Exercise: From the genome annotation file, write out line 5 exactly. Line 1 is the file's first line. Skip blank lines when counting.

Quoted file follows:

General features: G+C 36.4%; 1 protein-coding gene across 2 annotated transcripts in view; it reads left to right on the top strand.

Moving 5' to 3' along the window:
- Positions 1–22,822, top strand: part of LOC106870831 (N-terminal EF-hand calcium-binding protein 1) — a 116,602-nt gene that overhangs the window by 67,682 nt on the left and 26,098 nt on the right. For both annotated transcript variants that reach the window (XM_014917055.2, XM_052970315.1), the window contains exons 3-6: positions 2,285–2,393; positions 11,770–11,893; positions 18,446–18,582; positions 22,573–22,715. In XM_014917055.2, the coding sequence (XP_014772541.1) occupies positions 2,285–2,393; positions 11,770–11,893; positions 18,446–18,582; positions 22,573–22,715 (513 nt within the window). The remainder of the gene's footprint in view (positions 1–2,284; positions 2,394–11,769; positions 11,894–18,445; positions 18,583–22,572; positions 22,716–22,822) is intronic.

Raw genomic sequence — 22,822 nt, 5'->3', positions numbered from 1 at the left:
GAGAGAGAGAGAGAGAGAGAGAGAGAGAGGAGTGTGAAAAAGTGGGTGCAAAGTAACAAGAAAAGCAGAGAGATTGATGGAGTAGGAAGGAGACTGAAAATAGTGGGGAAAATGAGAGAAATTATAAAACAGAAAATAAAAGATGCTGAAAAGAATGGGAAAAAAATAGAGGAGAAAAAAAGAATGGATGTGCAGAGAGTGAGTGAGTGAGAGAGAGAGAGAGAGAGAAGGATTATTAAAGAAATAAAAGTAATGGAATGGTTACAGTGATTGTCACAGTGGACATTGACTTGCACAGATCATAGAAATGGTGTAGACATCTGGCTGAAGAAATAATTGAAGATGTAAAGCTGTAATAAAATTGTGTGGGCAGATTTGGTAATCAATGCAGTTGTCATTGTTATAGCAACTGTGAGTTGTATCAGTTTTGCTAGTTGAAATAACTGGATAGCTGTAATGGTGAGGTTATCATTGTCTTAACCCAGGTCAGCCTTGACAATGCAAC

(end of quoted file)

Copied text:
GAGAGAGAGAGAGAGAGAGAGAGAGAGAGGAGTGTGAAAAAGTGGGTGCAAAGTAACAAGAAAAGCAGAGAGATTGATGGAGTAGGAAGGAGACTGAAAATAGTGGGGAAAATGAGAGAAATTATAAAACAGAAAATAAAAGATGCTGAAAAGAATGGGAAAAAAATAGAGGAGAAAAAAAGAATGGATGTGCAGAGAGTGAGTGAGTGAGAGAGAGAGAGAGAGAGAAGGATTATTAAAGAAATAAAAGTAATGGAATGGTTACAGTGATTGTCACAGTGGACATTGACTTGCACAGATCATAGAAATGGTGTAGACATCTGGCTGAAGAAATAATTGAAGATGTAAAGCTGTAATAAAATTGTGTGGGCAGATTTGGTAATCAATGCAGTTGTCATTGTTATAGCAACTGTGAGTTGTATCAGTTTTGCTAGTTGAAATAACTGGATAGCTGTAATGGTGAGGTTATCATTGTCTTAACCCAGGTCAGCCTTGACAATGCAAC